PARIS (Reuters) - French judges will decide on June 10 whether to launch a formal inquiry into Finance Minister Christine Lagarde’s role in a legal settlement, which could hurt her chances of becoming the next head of the IMF.
The decision will coincide with the deadline for countries to put forward candidates to head the International Monetary Fund. Lagarde is seen as a favorite for the job to replace her fellow countryman, Dominique Strauss-Kahn, who quit after being arrested in New York this month on sex assault charges.
Opposition Socialist Party politicians have accused Lagarde of abusing her authority to award a 285 million euro ($400 million) payout to businessman Bernard Tapie, a friend and political ally of President Nicolas Sarkozy, to settle a legal dispute with a state-owned bank.
A public prosecutor this month recommended a full judicial inquiry into the affair, potentially the biggest obstacle to Lagarde’s candidacy for the IMF job.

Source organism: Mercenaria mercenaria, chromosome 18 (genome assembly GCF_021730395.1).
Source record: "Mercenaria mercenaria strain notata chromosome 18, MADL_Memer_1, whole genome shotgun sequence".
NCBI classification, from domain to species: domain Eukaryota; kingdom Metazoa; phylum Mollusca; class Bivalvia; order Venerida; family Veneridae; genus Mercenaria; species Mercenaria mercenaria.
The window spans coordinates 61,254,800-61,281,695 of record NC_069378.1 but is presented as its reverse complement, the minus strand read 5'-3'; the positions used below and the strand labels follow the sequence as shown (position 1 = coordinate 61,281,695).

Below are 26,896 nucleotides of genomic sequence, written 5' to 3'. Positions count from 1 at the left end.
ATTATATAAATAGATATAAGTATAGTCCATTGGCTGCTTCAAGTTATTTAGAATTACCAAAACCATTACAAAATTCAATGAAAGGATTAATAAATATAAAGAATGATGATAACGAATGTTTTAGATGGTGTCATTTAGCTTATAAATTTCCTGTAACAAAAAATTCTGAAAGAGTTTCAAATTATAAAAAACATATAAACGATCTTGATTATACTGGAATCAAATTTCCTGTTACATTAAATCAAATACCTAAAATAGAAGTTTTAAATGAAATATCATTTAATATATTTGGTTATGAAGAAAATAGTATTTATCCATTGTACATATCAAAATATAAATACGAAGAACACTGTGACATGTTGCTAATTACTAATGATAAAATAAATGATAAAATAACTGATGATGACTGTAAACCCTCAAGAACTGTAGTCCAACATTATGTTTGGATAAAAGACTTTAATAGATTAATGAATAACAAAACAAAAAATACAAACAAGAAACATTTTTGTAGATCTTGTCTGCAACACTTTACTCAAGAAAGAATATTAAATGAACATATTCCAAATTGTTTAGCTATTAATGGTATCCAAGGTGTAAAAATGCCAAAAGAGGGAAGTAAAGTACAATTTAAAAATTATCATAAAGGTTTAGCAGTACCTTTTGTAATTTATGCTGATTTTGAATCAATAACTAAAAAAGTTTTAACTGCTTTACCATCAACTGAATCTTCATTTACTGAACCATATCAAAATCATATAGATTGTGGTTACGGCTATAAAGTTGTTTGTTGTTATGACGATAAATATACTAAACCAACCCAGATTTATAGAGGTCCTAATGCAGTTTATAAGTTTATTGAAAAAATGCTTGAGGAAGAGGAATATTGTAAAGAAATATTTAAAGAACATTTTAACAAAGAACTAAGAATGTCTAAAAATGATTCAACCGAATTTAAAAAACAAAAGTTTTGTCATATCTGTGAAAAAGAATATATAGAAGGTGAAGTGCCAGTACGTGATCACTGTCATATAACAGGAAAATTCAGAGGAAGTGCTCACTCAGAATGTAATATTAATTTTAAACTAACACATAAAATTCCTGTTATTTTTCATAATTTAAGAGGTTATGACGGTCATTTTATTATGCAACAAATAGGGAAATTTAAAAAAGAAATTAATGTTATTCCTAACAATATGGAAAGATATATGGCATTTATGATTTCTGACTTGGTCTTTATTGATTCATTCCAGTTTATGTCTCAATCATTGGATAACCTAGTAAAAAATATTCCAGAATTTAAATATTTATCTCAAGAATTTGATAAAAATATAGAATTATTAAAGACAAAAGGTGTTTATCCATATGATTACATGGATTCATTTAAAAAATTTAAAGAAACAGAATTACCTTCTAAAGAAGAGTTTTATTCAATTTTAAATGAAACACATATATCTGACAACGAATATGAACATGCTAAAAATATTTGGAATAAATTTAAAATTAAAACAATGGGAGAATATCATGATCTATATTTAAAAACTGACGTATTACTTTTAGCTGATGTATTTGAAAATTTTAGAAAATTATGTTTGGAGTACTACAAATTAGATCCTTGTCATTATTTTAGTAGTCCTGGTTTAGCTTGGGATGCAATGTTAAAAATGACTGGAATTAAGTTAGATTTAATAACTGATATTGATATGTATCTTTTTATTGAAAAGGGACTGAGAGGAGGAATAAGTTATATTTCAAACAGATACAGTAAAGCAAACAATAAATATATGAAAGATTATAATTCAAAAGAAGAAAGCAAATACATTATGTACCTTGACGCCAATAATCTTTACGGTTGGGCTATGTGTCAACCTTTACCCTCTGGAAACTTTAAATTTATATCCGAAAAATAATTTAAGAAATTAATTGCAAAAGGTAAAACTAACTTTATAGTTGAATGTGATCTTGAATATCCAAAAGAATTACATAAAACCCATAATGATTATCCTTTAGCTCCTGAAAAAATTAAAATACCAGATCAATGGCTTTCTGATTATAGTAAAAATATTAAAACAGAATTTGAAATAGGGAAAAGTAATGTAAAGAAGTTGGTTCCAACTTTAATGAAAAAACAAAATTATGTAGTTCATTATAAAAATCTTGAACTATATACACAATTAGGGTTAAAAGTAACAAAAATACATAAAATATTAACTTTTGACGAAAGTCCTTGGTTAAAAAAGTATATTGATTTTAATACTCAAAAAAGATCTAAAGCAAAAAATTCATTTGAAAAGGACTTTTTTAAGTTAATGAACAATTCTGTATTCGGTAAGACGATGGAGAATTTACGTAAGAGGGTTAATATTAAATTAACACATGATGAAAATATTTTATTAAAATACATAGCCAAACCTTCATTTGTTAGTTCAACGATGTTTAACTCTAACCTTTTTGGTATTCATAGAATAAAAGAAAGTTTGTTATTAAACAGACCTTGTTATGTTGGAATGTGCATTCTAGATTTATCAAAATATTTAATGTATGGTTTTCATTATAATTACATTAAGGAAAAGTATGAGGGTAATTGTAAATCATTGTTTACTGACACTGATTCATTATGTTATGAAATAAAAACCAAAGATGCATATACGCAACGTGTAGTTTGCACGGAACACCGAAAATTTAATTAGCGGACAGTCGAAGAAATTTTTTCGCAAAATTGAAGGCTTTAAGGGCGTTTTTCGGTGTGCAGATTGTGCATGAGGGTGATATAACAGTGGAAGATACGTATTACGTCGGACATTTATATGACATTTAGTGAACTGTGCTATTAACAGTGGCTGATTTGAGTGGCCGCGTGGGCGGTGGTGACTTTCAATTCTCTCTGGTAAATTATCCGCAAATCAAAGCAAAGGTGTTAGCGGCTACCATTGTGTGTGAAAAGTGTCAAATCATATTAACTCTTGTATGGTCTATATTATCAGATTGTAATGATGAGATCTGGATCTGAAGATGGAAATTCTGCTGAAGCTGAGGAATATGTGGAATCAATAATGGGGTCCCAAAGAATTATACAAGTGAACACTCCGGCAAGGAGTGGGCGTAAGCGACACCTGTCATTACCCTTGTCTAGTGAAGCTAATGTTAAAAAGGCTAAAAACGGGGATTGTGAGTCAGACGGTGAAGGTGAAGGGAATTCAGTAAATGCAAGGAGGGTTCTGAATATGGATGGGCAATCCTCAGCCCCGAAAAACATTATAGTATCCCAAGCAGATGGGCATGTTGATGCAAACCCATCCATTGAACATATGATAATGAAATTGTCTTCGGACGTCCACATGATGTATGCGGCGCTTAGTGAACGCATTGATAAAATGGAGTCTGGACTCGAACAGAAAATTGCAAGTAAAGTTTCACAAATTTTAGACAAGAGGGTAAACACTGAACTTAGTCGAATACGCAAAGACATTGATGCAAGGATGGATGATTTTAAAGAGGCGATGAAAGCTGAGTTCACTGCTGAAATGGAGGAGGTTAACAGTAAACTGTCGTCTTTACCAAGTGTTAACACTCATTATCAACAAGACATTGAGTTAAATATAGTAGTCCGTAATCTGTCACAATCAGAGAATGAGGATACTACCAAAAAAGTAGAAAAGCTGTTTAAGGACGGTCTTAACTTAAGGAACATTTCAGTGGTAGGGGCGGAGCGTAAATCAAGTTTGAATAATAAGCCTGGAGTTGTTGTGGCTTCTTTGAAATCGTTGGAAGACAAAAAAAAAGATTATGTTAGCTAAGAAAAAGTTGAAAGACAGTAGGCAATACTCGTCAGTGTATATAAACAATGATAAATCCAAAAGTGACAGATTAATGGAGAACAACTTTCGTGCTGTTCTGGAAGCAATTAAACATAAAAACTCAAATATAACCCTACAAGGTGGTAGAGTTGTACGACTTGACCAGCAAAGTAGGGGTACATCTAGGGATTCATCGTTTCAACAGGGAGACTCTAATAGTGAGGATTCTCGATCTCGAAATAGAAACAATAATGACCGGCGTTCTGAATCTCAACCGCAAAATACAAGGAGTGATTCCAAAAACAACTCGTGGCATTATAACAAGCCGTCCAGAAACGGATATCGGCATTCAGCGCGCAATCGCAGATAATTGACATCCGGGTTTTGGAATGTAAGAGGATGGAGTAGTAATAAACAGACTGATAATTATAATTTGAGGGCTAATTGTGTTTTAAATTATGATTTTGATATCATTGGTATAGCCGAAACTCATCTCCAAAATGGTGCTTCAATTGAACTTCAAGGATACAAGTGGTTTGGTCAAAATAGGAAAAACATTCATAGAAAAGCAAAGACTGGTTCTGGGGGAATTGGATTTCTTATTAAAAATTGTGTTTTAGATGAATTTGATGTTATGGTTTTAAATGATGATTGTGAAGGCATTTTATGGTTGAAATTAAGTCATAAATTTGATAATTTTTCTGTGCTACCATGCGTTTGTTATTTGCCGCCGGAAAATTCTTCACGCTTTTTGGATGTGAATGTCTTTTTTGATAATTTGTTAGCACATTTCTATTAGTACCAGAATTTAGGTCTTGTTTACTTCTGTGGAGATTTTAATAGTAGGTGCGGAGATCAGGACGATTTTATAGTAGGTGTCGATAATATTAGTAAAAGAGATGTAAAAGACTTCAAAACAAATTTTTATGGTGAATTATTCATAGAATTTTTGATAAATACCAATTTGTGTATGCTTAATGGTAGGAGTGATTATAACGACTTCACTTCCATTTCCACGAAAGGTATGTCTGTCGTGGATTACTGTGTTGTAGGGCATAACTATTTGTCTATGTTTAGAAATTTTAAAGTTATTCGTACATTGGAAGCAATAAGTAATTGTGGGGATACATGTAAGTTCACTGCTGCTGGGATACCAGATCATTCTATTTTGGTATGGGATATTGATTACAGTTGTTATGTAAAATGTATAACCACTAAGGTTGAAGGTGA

Tapie is a former left-wing government minister who switched sides to support Sarkozy’s 2007 presidential campaign. He later sued the government, alleging that the former state-owned bank Credit Lyonnais had defrauded him during the sale of his stake in the sports giant Adidas in 1993.
He alleged the bank had defrauded him because the final sale price was higher than he had been led to believe.
A French court initially ruled against Tapie in 2006 but the case was still open when Sarkozy won office in 2007.
Bringing the long-running saga to a close, Lagarde agreed to drop the judicial proceedings and submit the case to a private three-member arbitration panel, overruling some voices within her ministry who argued that it should remain in court.
Credit Lyonnais was once the world’s second biggest bank but got into serious difficulty and was bailed out by the government in the 1990s after running up massive losses, leaving the French government with a host of liabilities.
The prosecutor says Lagarde ignored advisors’ recommendations to check whether the arbitration was legal and refused recommendations to appeal against the size of the award.
Reporting by Thierry Leveque; Writing by Alexandria Sage; Editing by Kevin Liffey